Project Oak changes how data flows through operating systems, apps and services. At the early stages of an ambitious technical project, it can be difficult to explain and discuss it because conversations are abstract.
Our approach on this project was to use speculative design and prototyping to interrogate and evolve the vision - design isolated edges of the system to give shape to the whole. In doing so we create mental models that will form the basis of user interface, and move project teams forward by making abstract ideas concrete.
Our entrypoint to this is Oak ‘policy’ - data rules that are set by you and enforced by the system at a hardware level.
Understand - To ensure our work is relevant to the technical reality, before we jump into the design phase, we look at the tech - from the low-level interactions with the CPU up to distributed systems of networked enclaves. What is Oak doing at each of these levels? And the contexts: where would Oak operate?
UX patterns for trust - What user interfaces are required for users to interact with policy? How do users differentiate between Oak (verifiable, secure) and non-Oak (unknown, potentially insecure) UI?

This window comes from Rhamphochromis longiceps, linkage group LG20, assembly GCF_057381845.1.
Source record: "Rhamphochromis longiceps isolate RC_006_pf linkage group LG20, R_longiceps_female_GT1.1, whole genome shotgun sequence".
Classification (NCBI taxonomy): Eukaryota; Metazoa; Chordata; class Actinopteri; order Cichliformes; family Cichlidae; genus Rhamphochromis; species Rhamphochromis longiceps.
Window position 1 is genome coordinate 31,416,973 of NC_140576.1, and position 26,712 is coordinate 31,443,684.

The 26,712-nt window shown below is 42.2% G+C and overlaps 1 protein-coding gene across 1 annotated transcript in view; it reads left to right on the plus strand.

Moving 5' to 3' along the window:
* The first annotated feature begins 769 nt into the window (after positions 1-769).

Applying to existing models - How does Oak integrate with models of computing that exist today. What user interfaces are required? How would this impact business models and software ecosystems?
Unlocking possibilities - Personal data in an Oak system is bound by strong guarantees of security and privacy. By dramatically lowering the risk of using personal data, what opportunities does this unlock for new products and services? Where will the biggest impact be on the computing world of the future? What new modes of interaction exist?
Resolve - Consolidate findings into a final deliverable, framed back to engineering teams to take advantage of the ideas as they begin building Oak into the hardware and operating systems of the future.